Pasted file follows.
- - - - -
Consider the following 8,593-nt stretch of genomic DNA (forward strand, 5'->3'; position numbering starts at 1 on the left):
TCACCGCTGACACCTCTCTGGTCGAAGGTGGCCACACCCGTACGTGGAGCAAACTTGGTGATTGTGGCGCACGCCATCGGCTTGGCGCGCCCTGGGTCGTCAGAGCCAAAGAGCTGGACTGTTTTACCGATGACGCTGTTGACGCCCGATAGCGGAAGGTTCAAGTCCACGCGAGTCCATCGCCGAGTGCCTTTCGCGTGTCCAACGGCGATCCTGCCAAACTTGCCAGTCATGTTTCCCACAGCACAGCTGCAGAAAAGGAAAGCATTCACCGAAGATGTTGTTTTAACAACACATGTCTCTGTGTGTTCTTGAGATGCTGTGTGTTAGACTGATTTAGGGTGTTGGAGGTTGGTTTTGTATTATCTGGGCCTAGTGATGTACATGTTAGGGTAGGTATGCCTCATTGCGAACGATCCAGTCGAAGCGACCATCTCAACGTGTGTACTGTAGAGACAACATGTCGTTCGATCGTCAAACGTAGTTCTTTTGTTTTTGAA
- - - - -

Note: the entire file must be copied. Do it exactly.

Consider the following 8,593-nt stretch of genomic DNA (forward strand, 5'->3'; position numbering starts at 1 on the left):
TCACCGCTGACACCTCTCTGGTCGAAGGTGGCCACACCCGTACGTGGAGCAAACTTGGTGATTGTGGCGCACGCCATCGGCTTGGCGCGCCCTGGGTCGTCAGAGCCAAAGAGCTGGACTGTTTTACCGATGACGCTGTTGACGCCCGATAGCGGAAGGTTCAAGTCCACGCGAGTCCATCGCCGAGTGCCTTTCGCGTGTCCAACGGCGATCCTGCCAAACTTGCCAGTCATGTTTCCCACAGCACAGCTGCAGAAAAGGAAAGCATTCACCGAAGATGTTGTTTTAACAACACATGTCTCTGTGTGTTCTTGAGATGCTGTGTGTTAGACTGATTTAGGGTGTTGGAGGTTGGTTTTGTATTATCTGGGCCTAGTGATGTACATGTTAGGGTAGGTATGCCTCATTGCGAACGATCCAGTCGAAGCGACCATCTCAACGTGTGTACTGTAGAGACAACATGTCGTTCGATCGTCAAACGTAGTTCTTTTGTTTTTGAA